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What is SSL and why is it so important?

What is SSL and why is it so important?

SSL certificate assures secure internet browsing on a particular website. Therefore, online shopping, financial transactions, and personal data transfers are sent safely between the user’s computer and a server. SSL basically shows your customers that you protect their personal data and creates trust.

You can determine whether a website is safe by checking the address bar at the top of your browser: how does your website’s address start? HTTP or HTTPS? Do you see a green lock?


If you see something similar (a lock), that means:

  • Websites identity is authorized – you are surfing a real deal and you are not redirected to a website created by hackers and thieves.
  • Data is encrypted – all data that is being transferred between a computer and a server is encrypted and it is impossible to read by anyone else.
  • Guaranteed Data’s authenticity and integrity – routers are unable to change or censor transferred information.

As far as fall, 2014 “Google” announced, that ‘https’ will be one of the factors to determine to rank in search results. “Google sent a message” to the whole world that they are taking actions to make internet safer places.

In 2016 “Google” releases a new version of Google Chrome where the most important upgrade was a warning about unsafe connections.

SSL and e-commerce

One of the key factors in e-commerce is a trusted environment, where a client feels safe while making purchases. SSL certificate is a foundation of this trust because it ensures a safe connection and safe data transfers. An e-commerce site must have SSL certification, especially if it collects payment-related information.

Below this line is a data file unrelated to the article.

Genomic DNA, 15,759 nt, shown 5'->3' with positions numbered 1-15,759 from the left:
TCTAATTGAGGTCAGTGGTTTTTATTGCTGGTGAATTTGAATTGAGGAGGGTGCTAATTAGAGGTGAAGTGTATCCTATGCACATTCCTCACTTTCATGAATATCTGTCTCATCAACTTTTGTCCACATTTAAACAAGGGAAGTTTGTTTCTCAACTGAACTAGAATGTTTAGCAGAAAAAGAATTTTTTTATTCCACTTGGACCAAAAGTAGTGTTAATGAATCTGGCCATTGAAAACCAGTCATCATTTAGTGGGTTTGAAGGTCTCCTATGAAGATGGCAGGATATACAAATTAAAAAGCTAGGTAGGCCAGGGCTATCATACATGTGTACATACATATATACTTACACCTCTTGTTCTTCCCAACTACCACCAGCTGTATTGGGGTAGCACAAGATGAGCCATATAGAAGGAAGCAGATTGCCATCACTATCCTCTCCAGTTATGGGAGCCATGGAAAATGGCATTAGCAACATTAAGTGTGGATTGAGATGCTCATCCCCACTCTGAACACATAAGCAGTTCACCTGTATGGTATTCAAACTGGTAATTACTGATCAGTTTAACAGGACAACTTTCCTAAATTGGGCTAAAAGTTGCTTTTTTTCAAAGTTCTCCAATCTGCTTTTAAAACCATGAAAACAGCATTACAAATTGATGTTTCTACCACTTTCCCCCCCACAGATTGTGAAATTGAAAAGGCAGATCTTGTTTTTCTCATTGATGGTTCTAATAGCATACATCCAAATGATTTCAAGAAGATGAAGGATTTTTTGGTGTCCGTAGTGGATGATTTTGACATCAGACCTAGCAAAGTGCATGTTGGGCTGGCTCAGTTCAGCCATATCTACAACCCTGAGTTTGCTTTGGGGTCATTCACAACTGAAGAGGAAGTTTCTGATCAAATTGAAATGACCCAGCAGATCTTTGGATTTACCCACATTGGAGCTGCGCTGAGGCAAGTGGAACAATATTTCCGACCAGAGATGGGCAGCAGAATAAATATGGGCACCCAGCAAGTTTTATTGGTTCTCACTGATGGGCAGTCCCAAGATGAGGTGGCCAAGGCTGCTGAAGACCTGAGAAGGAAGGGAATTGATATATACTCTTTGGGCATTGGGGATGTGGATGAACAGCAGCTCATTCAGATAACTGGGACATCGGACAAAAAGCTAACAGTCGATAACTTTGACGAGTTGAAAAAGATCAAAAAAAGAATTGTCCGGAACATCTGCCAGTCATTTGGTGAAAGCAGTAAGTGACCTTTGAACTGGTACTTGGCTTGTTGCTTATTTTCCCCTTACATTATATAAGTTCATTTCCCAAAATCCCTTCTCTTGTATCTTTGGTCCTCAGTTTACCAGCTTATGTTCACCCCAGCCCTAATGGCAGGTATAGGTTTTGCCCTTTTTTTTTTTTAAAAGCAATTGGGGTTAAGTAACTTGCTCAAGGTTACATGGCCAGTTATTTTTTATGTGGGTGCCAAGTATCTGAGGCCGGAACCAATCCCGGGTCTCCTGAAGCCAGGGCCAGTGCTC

It is very important to obtain a certificate from a trusted institution, otherwise, after checking certification a browser will warn user that it is invalid.

SSL marking in address bar

Surfing a website, which is uncertified, certification was obtained from an untrusted source or installed incorrectly you will see a sign near the address bar. Usually, a website visitor is alerted with crossed out ‘https’ and red lock with an ‘X’ on top.


This signals that you are possibly connected to a copied and most likely malicious website or the site’s owner forgot to renew SSL certification.

An image below shows some examples of the certified and authenticated websites address bar.


Risks you take while surfing HTTP websites

  • To end up in a copied malicious website where you might send personal data to other people.
  • To reveal information about other websites you visit and data you download.
  • To reveal personal data that is sent to the servers.
  • To receive false response from hackers.
  • To send commands changed by hackers to the server.

You can minimise all of the above using SSL certification.

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